As for their favorites? It seems the authors line up with the taste of Academy voters. Farber is a big proponent of Lawrence Of Arabia. McClellan argues for To Kill A Mockingbird. Both are analyzed in depth in the book. As for the most underrated or unsung movie of the year? McClellan votes for the seafaring (black and white, of course) Billy Budd, while Farber mentions the little known War Hunt (yes, also in black and white, an anti-war movie set in Korea that happened to be Robert Redford’s film debut. He co-starred with Sydney Pollack, then an actor, who would go on to direct Redford in seven movies, a relationship forged in the cinema of 1962.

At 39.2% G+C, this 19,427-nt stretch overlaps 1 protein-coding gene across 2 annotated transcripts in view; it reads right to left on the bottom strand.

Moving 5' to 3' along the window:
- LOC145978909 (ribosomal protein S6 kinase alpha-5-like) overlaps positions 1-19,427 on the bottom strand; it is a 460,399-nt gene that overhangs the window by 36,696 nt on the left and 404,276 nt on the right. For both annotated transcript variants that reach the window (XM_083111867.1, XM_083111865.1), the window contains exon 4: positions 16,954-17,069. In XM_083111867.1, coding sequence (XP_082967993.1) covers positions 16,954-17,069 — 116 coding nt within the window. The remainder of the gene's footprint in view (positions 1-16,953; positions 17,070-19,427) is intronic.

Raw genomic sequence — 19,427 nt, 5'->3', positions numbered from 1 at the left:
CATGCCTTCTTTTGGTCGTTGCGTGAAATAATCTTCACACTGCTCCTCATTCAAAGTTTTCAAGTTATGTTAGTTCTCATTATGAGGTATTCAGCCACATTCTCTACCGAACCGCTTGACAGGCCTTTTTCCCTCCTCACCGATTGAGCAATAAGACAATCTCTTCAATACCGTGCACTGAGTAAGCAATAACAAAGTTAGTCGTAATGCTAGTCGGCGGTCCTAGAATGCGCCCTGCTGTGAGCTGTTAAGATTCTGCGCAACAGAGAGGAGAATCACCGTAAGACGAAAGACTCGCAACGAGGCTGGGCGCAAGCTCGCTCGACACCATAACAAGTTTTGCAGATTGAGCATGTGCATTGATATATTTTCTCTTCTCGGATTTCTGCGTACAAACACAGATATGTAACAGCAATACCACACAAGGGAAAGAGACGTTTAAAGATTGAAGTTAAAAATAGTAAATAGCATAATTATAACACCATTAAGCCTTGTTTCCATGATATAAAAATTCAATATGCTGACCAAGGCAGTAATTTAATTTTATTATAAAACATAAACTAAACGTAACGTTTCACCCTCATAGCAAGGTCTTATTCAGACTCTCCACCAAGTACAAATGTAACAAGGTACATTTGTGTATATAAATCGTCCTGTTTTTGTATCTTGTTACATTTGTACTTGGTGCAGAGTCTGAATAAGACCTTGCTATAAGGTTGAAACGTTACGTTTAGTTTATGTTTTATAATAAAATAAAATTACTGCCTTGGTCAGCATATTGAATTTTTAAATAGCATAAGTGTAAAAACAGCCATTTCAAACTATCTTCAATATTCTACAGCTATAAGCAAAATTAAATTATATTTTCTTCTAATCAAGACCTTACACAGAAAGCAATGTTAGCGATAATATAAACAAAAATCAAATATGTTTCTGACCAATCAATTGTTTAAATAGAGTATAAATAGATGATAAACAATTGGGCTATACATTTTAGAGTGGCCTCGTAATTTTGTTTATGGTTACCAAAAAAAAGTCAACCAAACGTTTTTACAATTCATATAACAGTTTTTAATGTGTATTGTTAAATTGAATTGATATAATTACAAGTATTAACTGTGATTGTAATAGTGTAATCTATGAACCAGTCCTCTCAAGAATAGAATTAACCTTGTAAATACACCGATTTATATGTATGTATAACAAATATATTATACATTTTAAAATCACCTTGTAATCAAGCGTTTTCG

Not everything was great of course and they save some of what they consider the “turkeys” for the end of the book. One that they called a “stinker” was Vincente Minnelli’s Two Weeks In Another Town, his companion piece to his Oscar winning classic The Bad And The Beautiful from a decade earlier. Both starred Kirk Douglas and were about the movie business. I loved Two Weeks In Another Town, and so did Martin Scorsese who said earlier this year he had in development as a remake. To each his own, but I am right.
So decide for yourself, no matter where you were in ’62, born or unborn, was it really the “greatest year at the movies”? And if not, what was? Check out some of these films now that you have the time. Don’t discount them because they are “old”. Remember my motto: “every movie is a new movie if you haven’t seen it”.